"We are not able to treat it": Antibiotics' STI superbug

THE overuse of an antibiotic that treats common conditions such as strep throat and pneumonia is fuelling increased cases of a treatment-resistant sexually transmitted superbug in Queensland, research has found.

New research by the University of Queensland has revealed a rapid increase in cases of the bacteria which are resistant to "essentially all antimicrobials available for treatment".

Lead researcher Associate Professor David Wylie said for the first time in the Sunshine State as many as 70 per cent of diagnosed cases of Mycoplasma genitalium (MG) were found to be resistant to antibiotics.

"There (has been) lots of media attention recently about resistant Gonorrhoea; with that, (for) any patient in Australia there is no drama about treating them," he said.

"If they go in (to a clinic) and we diagnose the infection as Gonorrhoea we will treat them.

"With Mycoplasma genitalium it is a completely different story.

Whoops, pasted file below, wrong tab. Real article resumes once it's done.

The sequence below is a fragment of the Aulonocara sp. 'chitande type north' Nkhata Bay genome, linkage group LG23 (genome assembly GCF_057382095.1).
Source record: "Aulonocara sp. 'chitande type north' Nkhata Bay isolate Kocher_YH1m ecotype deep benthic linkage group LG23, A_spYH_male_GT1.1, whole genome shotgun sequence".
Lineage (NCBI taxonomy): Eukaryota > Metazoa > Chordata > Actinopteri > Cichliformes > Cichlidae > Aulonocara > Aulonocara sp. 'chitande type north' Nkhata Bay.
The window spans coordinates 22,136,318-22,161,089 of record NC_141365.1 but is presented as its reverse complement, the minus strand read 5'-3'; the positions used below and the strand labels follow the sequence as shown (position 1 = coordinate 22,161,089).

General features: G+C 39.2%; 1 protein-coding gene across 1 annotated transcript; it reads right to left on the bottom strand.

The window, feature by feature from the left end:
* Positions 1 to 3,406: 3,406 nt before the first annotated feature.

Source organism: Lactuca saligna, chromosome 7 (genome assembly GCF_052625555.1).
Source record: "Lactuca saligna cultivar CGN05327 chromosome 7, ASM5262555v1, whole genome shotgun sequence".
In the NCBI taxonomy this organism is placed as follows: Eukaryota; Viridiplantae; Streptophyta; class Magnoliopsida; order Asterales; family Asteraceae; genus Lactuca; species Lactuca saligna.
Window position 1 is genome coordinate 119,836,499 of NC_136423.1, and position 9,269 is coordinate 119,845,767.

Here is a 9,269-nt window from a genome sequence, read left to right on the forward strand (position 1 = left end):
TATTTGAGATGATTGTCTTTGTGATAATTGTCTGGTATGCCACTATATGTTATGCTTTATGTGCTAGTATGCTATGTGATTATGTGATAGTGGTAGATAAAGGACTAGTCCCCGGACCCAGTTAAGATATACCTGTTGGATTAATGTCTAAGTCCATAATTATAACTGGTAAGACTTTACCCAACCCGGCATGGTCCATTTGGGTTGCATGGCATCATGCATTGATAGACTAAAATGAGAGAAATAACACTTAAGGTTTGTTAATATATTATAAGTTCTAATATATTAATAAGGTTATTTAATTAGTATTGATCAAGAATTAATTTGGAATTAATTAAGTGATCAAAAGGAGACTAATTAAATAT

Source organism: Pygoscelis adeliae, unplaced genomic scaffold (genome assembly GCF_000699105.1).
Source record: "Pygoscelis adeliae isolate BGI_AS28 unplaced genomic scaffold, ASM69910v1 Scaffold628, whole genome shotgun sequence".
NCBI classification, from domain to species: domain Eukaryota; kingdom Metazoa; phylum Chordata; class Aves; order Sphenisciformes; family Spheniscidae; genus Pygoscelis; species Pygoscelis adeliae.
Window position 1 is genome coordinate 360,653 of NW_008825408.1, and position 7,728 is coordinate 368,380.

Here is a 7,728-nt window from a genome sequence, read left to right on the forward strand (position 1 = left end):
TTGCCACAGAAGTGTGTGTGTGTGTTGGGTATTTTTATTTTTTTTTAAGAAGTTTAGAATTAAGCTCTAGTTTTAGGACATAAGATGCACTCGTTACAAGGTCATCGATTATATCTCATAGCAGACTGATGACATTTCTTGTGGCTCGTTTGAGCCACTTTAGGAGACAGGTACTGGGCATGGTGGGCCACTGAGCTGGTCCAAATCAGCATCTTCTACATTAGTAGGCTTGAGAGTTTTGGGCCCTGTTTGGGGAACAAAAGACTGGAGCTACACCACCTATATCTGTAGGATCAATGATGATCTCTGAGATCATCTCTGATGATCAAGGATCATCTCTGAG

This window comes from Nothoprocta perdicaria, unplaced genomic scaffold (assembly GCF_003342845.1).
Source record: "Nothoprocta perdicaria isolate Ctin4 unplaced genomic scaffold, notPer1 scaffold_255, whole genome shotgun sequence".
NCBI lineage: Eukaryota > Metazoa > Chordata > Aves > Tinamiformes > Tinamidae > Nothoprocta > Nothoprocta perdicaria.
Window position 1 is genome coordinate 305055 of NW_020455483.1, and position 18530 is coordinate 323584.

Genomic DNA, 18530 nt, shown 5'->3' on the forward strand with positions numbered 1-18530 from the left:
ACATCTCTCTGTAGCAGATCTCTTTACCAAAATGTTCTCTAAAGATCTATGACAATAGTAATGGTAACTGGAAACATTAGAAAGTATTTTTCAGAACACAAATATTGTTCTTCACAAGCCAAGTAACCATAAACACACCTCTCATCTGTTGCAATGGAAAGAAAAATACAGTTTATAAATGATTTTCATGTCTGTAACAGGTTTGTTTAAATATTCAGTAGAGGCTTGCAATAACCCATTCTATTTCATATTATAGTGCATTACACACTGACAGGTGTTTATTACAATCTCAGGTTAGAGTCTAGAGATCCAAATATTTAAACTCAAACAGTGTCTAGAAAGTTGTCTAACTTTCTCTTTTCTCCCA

"There (are) patients presenting, we know it is Mycoplasma genitalium, but we are not able to treat it."

The researchers have blamed a lack of awareness for the spread of the superbug, which has symptoms vaguely similar to those of Chlamydia, and the overuse of some antibiotics.

Associate Professor Wylie said the emerging STI had only been discovered about a decade ago and development of new antibiotics was desperately needed to combat the rising number of antibiotic-resistant cases.

He said recent developments in testing had made it easier for clinics to test for MG.

"Labs are starting to introduce tests to actually test specifically for this organism," he said

"It is sort of like a secondary test they will do (after testing for Chlamydia and Gonorrhoea)."

Topics:  disease editors picks sti

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